Trends in mercury wet deposition and mercury air concentrations across the U.S. and Canada

Peter S. Weiss-Penzias, David A. Gay, Mark E. Brigham, Matthew T. Parsons, Mae S. Gustin, Arnout ter Schure

Research output: Contribution to journalArticlepeer-review

Abstract

This study examined the spatial and temporal trends of mercury (Hg) in wet deposition and air concentrations in the United States (U.S.) and Canada between 1997 and 2013. Data were obtained from the National Atmospheric Deposition Program (NADP) and Environment Canada monitoring networks, and other sources. Of the 19 sites with data records from 1997–2013, 53% had significant negative trends in Hg concentration in wet deposition, while no sites had significant positive trends, which is in general agreement with earlier studies that considered NADP data up until about 2010. However, for the time period 2007–2013 (71 sites), 17% and 13% of the sites had significant positive and negative trends, respectively, and for the time period 2008–2013 (81 sites) 30% and 6% of the sites had significant positive and negative trends, respectively. Non-significant positive tendencies were also widespread. Regional trend analyses revealed significant positive trends in Hg concentration in the Rocky Mountains, Plains, and Upper Midwest regions for the recent time periods in addition to significant positive trends in Hg deposition for the continent as a whole. Sulfate concentration trends in wet deposition were negative in all regions, suggesting a lower importance of local Hg sources. The trend in gaseous elemental Hg from short-term datasets merged as one continuous record was broadly consistent with trends in Hg concentration in wet deposition, with the early time period (1998–2007) producing a significantly negative trend (− 1.5 ± 0.2% year− 1) and the recent time period (2008–2013) displaying a flat slope (− 0.3 ± 0.1% year− 1, not significant). The observed shift to more positive or less negative trends in Hg wet deposition primarily seen in the Central-Western regions is consistent with the effects of rising Hg emissions from regions outside the U.S. and Canada and the influence of long-range transport in the free troposphere.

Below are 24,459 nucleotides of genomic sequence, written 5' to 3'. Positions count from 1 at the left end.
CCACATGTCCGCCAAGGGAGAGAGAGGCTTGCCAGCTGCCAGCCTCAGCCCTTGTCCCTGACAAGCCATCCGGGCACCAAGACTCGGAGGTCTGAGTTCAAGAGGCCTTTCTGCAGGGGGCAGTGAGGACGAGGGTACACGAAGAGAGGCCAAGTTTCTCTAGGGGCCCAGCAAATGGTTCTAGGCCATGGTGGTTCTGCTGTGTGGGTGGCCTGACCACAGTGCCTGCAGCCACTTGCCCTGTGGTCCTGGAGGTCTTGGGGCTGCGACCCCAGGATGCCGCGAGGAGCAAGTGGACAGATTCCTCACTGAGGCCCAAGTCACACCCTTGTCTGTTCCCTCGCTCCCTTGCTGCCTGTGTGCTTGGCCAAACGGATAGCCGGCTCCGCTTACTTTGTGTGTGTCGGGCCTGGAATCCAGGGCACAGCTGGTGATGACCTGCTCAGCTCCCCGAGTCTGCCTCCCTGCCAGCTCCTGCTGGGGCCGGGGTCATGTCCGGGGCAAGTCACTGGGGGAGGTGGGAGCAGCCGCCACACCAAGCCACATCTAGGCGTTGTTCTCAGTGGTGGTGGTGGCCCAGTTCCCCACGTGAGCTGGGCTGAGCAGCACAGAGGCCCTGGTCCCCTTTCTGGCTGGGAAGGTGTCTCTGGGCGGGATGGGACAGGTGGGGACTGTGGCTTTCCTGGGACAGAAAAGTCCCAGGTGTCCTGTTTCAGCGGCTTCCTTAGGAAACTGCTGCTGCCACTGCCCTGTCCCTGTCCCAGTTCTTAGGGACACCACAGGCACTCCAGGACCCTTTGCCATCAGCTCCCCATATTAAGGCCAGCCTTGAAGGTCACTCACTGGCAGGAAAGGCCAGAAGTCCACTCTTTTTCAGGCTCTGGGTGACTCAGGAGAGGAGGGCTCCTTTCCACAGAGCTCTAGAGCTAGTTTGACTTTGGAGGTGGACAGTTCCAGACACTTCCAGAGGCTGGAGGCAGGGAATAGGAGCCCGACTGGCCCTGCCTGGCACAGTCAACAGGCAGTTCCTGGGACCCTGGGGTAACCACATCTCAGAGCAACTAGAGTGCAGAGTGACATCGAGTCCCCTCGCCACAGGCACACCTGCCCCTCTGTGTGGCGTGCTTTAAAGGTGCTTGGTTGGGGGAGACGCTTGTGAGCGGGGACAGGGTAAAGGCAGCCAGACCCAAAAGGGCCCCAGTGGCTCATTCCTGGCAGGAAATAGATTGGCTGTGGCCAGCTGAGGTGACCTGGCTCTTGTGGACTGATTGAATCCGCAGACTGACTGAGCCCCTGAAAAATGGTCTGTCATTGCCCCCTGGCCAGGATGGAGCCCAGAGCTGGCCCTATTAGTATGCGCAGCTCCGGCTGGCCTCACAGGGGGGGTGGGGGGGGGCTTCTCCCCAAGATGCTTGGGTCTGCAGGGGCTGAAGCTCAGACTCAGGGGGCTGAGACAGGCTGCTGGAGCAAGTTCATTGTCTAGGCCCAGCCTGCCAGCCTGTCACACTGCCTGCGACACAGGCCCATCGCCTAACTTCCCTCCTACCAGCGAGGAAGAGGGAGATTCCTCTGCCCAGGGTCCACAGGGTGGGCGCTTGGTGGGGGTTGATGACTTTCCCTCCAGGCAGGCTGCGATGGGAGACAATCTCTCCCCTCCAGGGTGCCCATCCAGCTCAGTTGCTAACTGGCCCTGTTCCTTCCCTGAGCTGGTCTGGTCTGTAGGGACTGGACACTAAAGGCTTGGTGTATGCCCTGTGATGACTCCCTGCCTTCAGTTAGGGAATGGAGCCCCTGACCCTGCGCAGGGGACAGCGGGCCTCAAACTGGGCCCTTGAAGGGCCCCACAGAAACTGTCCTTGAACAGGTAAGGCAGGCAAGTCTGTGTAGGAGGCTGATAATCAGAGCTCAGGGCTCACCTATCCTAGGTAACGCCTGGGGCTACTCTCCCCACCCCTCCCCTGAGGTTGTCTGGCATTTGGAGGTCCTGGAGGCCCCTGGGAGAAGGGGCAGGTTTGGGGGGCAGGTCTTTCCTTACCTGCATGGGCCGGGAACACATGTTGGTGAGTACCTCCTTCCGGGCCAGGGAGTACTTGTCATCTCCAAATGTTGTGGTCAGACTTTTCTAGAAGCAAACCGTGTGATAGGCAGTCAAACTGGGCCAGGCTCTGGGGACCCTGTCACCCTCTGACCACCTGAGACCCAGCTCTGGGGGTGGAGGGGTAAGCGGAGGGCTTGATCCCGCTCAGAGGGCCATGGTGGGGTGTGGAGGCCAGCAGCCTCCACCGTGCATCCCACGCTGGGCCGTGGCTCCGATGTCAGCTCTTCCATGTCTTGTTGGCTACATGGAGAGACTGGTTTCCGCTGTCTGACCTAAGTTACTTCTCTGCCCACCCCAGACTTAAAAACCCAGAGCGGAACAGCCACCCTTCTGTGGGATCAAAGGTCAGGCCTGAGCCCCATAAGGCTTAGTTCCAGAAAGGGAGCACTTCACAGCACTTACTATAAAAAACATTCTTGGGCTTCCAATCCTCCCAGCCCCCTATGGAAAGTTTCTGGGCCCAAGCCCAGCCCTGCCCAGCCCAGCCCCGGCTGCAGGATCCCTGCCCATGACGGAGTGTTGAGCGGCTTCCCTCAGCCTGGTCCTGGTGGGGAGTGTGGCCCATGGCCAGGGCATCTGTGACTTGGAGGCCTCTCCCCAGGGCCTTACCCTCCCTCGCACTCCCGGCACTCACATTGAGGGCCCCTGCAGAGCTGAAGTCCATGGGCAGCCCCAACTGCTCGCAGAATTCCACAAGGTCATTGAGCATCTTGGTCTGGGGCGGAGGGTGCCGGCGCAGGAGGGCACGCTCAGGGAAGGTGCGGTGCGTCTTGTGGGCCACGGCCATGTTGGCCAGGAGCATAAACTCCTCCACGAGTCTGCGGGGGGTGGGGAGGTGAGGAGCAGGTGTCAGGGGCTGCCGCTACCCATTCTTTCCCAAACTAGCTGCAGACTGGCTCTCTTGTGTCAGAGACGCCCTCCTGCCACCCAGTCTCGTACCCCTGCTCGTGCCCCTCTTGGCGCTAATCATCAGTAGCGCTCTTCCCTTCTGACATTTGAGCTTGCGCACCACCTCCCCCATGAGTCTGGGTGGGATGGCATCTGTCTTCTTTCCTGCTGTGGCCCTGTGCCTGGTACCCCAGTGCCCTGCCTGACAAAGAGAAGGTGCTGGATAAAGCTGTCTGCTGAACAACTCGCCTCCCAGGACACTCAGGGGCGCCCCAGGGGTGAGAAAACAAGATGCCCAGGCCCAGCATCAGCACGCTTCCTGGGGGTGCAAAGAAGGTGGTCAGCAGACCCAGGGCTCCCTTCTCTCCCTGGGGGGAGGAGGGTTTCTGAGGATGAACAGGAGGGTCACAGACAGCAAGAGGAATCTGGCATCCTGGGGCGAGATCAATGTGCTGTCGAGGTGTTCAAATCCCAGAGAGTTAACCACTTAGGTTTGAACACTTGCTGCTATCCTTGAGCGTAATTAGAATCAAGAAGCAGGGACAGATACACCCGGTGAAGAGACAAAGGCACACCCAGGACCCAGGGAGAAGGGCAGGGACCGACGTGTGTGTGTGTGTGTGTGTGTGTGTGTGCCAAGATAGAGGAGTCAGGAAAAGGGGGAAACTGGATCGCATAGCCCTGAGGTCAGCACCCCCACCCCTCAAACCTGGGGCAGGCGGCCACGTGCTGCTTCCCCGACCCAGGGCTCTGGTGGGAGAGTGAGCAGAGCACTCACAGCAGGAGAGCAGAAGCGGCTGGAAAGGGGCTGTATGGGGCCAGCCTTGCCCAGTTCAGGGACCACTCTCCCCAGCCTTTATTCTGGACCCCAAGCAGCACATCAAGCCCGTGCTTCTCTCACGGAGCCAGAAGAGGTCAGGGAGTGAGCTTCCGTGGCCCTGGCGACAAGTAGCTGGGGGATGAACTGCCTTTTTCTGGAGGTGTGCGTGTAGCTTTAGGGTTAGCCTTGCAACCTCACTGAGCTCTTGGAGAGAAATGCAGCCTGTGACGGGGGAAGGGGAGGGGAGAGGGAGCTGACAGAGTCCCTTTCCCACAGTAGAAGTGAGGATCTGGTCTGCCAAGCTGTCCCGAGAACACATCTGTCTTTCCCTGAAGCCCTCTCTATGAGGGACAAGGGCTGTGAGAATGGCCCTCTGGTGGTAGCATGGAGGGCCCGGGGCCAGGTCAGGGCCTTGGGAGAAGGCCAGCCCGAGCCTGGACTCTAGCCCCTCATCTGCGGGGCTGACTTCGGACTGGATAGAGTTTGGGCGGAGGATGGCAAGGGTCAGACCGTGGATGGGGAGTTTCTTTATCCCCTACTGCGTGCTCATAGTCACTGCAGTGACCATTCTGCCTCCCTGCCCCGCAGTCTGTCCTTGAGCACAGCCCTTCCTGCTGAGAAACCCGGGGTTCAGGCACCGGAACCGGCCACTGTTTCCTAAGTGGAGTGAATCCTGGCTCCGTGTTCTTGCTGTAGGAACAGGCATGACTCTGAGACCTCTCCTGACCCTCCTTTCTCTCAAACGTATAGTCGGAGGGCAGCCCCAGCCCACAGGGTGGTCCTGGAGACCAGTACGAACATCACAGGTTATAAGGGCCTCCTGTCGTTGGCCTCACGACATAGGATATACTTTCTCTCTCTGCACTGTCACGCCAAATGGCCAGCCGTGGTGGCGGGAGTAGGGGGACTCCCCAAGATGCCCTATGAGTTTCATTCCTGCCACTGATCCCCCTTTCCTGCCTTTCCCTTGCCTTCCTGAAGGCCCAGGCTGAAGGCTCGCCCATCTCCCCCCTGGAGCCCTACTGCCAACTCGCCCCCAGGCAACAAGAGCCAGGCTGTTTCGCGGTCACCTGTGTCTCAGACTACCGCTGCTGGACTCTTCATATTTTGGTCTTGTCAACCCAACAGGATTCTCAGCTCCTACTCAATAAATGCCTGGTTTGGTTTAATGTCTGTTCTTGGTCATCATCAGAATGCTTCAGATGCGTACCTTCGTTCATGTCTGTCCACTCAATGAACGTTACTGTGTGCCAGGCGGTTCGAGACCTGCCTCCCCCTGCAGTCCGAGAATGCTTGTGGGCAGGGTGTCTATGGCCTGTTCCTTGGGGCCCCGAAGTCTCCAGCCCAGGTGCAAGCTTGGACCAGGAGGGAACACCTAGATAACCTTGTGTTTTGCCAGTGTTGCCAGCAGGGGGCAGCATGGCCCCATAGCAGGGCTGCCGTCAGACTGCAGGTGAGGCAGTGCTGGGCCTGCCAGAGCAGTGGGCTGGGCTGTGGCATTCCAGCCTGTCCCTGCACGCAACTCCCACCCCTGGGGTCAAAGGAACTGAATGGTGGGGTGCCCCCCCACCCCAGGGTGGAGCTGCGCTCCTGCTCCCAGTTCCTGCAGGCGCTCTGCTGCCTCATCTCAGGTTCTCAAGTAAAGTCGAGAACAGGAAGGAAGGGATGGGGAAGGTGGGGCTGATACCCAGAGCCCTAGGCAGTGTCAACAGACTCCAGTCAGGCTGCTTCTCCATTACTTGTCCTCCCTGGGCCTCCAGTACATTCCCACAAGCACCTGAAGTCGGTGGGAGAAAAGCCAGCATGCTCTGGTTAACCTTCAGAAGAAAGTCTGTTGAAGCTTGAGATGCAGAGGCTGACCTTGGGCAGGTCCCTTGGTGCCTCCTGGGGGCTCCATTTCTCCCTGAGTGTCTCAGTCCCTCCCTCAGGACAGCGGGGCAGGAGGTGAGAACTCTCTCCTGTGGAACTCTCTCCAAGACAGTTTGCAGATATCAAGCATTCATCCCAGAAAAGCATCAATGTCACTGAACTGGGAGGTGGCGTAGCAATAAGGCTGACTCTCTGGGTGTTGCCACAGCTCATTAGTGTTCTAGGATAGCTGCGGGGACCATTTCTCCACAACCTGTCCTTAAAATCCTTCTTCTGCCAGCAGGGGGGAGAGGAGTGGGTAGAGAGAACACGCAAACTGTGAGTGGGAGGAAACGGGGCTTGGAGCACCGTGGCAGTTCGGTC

Original languageEnglish (US)
Pages (from-to)546-556
Number of pages11
JournalScience of the Total Environment
Volume568
DOIs
StatePublished - Oct 15 2016

Keywords

  • Gaseous elemental mercury
  • Mercury
  • Mercury deposition network
  • North America
  • Precipitation
  • Sulfate
  • Trends
  • Wet deposition

ASJC Scopus subject areas

  • Environmental Engineering
  • Environmental Chemistry
  • Waste Management and Disposal
  • Pollution

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